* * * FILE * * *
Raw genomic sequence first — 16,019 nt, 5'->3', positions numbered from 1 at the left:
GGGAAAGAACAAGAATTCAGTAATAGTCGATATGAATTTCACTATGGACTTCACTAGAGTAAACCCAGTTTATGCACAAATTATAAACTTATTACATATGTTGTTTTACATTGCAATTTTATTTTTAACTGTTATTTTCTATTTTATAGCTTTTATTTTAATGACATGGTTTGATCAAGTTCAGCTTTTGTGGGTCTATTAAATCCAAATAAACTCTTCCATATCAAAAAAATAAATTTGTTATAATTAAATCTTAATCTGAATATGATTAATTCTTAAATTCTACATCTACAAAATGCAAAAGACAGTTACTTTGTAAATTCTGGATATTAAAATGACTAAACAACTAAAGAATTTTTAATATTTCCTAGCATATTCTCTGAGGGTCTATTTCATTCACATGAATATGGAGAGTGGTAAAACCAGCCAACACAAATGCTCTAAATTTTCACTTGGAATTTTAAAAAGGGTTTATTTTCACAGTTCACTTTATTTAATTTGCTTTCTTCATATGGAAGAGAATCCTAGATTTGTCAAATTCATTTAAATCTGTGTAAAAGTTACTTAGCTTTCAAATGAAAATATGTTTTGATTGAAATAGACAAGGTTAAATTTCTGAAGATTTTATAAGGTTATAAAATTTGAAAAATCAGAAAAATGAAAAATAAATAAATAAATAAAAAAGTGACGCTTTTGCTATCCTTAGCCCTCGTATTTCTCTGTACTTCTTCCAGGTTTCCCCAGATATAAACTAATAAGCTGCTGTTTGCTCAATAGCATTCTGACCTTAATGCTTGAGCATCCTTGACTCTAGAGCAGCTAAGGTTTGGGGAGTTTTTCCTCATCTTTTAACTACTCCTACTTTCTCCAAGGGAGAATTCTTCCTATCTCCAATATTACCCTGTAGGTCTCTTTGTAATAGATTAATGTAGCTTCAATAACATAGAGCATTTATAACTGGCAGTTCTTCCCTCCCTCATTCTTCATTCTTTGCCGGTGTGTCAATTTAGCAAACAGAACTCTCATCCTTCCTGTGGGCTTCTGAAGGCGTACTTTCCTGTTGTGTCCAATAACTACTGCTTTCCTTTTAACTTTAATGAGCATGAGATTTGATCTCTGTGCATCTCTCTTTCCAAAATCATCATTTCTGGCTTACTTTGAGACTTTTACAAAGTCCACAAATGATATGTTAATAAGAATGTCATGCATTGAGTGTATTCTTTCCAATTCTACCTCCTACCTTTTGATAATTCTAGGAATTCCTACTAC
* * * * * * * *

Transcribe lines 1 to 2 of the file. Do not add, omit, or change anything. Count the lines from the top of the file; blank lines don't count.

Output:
Raw genomic sequence first — 16,019 nt, 5'->3', positions numbered from 1 at the left:
GGGAAAGAACAAGAATTCAGTAATAGTCGATATGAATTTCACTATGGACTTCACTAGAGTAAACCCAGTTTATGCACAAATTATAAACTTATTACATATGTTGTTTTACATTGCAATTTTATTTTTAACTGTTATTTTCTATTTTATAGCTTTTATTTTAATGACATGGTTTGATCAAGTTCAGCTTTTGTGGGTCTATTAAATCCAAATAAACTCTTCCATATCAAAAAAATAAATTTGTTATAATTAAATCTTAATCTGAATATGATTAATTCTTAAATTCTACATCTACAAAATGCAAAAGACAGTTACTTTGTAAATTCTGGATATTAAAATGACTAAACAACTAAAGAATTTTTAATATTTCCTAGCATATTCTCTGAGGGTCTATTTCATTCACATGAATATGGAGAGTGGTAAAACCAGCCAACACAAATGCTCTAAATTTTCACTTGGAATTTTAAAAAGGGTTTATTTTCACAGTTCACTTTATTTAATTTGCTTTCTTCATATGGAAGAGAATCCTAGATTTGTCAAATTCATTTAAATCTGTGTAAAAGTTACTTAGCTTTCAAATGAAAATATGTTTTGATTGAAATAGACAAGGTTAAATTTCTGAAGATTTTATAAGGTTATAAAATTTGAAAAATCAGAAAAATGAAAAATAAATAAATAAATAAAAAAGTGACGCTTTTGCTATCCTTAGCCCTCGTATTTCTCTGTACTTCTTCCAGGTTTCCCCAGATATAAACTAATAAGCTGCTGTTTGCTCAATAGCATTCTGACCTTAATGCTTGAGCATCCTTGACTCTAGAGCAGCTAAGGTTTGGGGAGTTTTTCCTCATCTTTTAACTACTCCTACTTTCTCCAAGGGAGAATTCTTCCTATCTCCAATATTACCCTGTAGGTCTCTTTGTAATAGATTAATGTAGCTTCAATAACATAGAGCATTTATAACTGGCAGTTCTTCCCTCCCTCATTCTTCATTCTTTGCCGGTGTGTCAATTTAGCAAACAGAACTCTCATCCTTCCTGTGGGCTTCTGAAGGCGTACTTTCCTGTTGTGTCCAATAACTACTGCTTTCCTTTTAACTTTAATGAGCATGAGATTTGATCTCTGTGCATCTCTCTTTCCAAAATCATCATTTCTGGCTTACTTTGAGACTTTTACAAAGTCCACAAATGATATGTTAATAAGAATGTCATGCATTGAGTGTATTCTTTCCAATTCTACCTCCTACCTTTTGATAATTCTAGGAATTCCTACTAC